As far as LFN and SA matching, I recall everyone doing that anyway, except for normally opening the Command Channel with an LFN of 1. For one thing, that makes it easier to keep track, and for another, when you use a variable in the OPEN command, you can re-use the same variable in both the LFN and SA positions.

Edited by BruceMcF
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On 7/19/2022 at 1:58 PM, BruceMcF said:

AFAICT, the P command only works on Relative files. I haven't ever seen any limitation on the LFN or SA being 2, 6 or 10, but on the other hand, the relative files I used were used to implement Block files for a Commodore 64 port of fig-Forth, so back in the day, while I USED relative files heavily, I didn't do any manipulation of REL files in either Basic or Assembler -- they were always hiding behind the BLOCK word.

Let's be clear. In CMDR-DOS, the P file only works on Sequential files, because the system does not support REL files. 

In CBM-DOS, the P command only works in REL files, because that's what REL files are for.

On 7/19/2022 at 1:58 PM, BruceMcF said:

As far as LFN and SA matching, I recall everyone doing that anyway, except for normally opening the Command Channel with an LFN of 1. For one thing, that makes it easier to keep track, and for another, when you use a variable in the OPEN command, you can re-use the same variable in both the LFN and SA positions.

The LFN and SA don't need to match. I tested this while helping ZeroByte troubleshoot his C code. Whatever's going on there is a bug in the C runtime, not CMDR-DOS. 

I actually tested explicitly using different Logical File Number and Secondary Address, and P works just fine. (ie: OPEN 3,8,5). 

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On 7/19/2022 at 6:43 PM, TomXP411 said:

The LFN and SA don't need to match. I tested this while helping ZeroByte troubleshoot his C code. Whatever's going on there is a bug in the C runtime, not CMDR-DOS. 

I actually tested explicitly using different Logical File Number and Secondary Address, and P works just fine. (ie: OPEN 3,8,5). 

I guess I should've been more clear that this was in C. Yes, as Tom mentions, he fired off a quick demo in BASIC that works using any LFN/SA.

Do you recall whether it worked for values not having bit 1 set?

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On 7/20/2022 at 9:43 AM, ZeroByte said:

I guess I should've been more clear that this was in C.

Ah, I don't program in C for the CX16 (C64, etc.) ... at one time, a quarter of a century ago, I programmed a brute force maximum entropy estimator in C, but that was on a two 3.5" disk drive MS-DOS machine (with hard drive via a parallel port adapter).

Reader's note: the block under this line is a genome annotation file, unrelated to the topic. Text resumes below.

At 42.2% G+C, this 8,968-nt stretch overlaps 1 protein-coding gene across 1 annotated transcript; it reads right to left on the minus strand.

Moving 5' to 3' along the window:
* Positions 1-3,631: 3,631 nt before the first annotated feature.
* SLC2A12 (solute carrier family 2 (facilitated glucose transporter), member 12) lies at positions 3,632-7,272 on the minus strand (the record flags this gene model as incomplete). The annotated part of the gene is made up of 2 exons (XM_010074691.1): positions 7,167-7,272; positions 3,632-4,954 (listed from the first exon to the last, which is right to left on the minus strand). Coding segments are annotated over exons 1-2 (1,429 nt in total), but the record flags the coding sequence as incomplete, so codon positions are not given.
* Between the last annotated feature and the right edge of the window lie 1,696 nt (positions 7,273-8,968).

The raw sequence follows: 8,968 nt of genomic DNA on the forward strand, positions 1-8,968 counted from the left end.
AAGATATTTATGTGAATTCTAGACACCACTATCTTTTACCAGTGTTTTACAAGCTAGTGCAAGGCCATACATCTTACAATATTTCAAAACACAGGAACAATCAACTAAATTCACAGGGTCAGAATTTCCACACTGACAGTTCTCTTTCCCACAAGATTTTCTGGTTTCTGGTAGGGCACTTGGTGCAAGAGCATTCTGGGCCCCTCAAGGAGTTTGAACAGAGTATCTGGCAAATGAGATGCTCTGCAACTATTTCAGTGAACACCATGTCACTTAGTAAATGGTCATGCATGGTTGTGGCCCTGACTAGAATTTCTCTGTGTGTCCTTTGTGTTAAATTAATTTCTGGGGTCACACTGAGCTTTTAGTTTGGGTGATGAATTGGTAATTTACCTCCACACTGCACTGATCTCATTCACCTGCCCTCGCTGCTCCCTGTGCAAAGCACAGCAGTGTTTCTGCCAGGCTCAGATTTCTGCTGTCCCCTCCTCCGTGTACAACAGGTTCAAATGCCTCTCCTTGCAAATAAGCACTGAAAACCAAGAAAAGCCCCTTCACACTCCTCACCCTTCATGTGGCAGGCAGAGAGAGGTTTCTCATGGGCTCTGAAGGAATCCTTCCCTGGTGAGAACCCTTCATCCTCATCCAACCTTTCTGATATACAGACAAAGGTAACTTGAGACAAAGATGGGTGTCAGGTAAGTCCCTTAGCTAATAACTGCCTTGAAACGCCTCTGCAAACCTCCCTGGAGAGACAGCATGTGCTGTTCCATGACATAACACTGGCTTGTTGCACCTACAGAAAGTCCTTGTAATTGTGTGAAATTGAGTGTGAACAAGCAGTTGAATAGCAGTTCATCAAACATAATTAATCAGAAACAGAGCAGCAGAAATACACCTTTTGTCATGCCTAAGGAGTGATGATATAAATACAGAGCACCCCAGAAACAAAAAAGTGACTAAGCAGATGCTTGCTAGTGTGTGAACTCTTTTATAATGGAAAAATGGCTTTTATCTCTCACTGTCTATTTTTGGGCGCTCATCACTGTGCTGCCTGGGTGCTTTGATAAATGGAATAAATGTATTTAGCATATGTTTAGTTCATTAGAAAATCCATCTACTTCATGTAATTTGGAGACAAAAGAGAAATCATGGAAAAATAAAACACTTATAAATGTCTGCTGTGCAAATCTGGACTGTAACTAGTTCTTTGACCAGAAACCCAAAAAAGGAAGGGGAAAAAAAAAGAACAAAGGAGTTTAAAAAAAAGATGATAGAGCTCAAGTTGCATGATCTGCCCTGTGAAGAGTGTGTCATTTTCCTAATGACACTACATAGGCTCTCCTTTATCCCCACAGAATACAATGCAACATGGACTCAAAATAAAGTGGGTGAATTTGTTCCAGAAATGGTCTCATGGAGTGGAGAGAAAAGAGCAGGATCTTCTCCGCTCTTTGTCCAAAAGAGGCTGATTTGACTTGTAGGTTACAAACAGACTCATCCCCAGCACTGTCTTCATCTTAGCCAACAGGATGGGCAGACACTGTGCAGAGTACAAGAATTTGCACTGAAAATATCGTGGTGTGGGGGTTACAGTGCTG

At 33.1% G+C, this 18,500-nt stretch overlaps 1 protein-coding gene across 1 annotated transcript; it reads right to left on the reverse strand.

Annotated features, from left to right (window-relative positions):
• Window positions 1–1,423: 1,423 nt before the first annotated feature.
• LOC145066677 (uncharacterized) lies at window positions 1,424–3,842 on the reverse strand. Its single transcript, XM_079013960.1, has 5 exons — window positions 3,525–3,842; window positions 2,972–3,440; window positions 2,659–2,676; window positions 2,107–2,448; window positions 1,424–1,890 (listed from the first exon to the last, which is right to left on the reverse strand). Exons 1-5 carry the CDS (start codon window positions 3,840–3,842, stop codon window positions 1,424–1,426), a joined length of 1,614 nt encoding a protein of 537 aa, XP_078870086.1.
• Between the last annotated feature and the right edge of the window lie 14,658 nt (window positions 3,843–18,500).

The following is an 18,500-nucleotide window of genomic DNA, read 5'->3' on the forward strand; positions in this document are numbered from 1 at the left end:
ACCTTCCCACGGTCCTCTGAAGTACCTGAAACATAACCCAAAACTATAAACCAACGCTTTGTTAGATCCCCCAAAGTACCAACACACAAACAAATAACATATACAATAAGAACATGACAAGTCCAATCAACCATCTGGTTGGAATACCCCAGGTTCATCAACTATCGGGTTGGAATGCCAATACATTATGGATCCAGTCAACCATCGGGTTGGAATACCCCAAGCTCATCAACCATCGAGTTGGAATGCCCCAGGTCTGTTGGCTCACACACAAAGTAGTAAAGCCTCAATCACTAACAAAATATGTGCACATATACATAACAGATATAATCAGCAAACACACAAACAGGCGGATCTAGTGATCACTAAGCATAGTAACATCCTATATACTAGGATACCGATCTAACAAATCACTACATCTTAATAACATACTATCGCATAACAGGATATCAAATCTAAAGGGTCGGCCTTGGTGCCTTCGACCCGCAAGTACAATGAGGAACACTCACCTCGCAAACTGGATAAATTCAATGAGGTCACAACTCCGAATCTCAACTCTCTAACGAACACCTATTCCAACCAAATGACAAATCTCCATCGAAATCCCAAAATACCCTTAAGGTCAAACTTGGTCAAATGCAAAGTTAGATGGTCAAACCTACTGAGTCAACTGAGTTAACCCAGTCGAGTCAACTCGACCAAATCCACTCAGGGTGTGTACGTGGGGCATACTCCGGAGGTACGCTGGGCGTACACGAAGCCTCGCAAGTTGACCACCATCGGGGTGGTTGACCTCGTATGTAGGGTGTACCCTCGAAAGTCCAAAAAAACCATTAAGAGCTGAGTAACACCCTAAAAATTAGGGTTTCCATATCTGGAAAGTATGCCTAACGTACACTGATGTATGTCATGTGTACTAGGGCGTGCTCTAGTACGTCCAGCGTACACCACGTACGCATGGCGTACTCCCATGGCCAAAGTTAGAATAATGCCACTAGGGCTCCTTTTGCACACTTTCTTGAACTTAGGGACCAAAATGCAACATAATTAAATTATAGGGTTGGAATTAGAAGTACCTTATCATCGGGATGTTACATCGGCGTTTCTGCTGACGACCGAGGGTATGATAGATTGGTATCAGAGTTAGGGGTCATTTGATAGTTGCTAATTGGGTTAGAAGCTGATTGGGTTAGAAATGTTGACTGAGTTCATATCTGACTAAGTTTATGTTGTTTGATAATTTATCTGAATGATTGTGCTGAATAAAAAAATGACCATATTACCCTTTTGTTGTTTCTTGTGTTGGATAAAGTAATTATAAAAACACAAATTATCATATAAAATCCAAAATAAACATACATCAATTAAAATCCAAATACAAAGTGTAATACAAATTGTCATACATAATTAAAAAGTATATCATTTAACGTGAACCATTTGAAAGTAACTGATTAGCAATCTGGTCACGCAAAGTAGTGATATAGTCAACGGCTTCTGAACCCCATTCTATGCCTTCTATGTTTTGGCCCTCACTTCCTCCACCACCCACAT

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So here's something that I'm not 100% on: what exactly IS the SA?

My current understanding is that SETNAM and SETLFS are basically glorified "accessor functions" - they literally do nothing but store the values in some ZP locations. So essentially, those two functions are "arguments" for whatever upcoming channel-related command is about to be issued (open, load, save, chkin, etc)
Thus - SA is essentially a general-purpose "argument slot" whose function/encoding depend upon whatever command is actually about to get called. (e.g. LOAD uses it to determine relocate (bit 0) and headerless (bit 1))

Somehow in practice, its functionality seems to transcend this. It's also interesting how the channel number has significance as well.

What a mess.

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On 7/21/2022 at 7:49 AM, ZeroByte said:

So here's something that I'm not 100% on: what exactly IS the SA?

It's entirely implementation dependent: it will be different for a disk drive, a printer, the serial port, and whatever other devices you can imagine. 

Specifically, with the disk drive, there are 3 reserved values.

15 is the command channel. Sending data to this channel issues DOS commands, rather than writing to disk. 
0 is used for LOAD
1 is used for SAVE

I'm going to circle back around to my earlier statement, I think either your code or the C library you're using is either mixing up or swapping the channel number and secondary address. You should probably audit the code and confirm the correct usage of the carry flag, and the correct values in .A, .X, and .Y in all of the KERNAL calls. I don't see any of the problems you're describing when using BASIC, so your confusion is likely due to bad code, not the KERNAL API.

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okay - so having followed the code in the kernal source, it appears that there's a concept I was not yet aware of...

I think LOAD is an exception to the rule, but in general, channel-related commands such as open/close/chkin/etc.... those all consider SA to be broken into two subcomponents:

high nybble = command, low nybble = channel.

The commands like open seem to manipulate the command portion of this.... having to do with talk / untalk / listen / unlisten - commands for the serial bus (or the CMDR-DOS pretending to be a serial device in the case of X16 on device 8.)

Man, this onion keeps having more layers. That's why I wasn't understanding what you were saying, @TomXP411... I was thinking LFN was the channel, essentially. I know it means "logical file number" - but now I have a new question - can LFN be literally any byte the program wants to use? Could you use LFN = 72 if you want?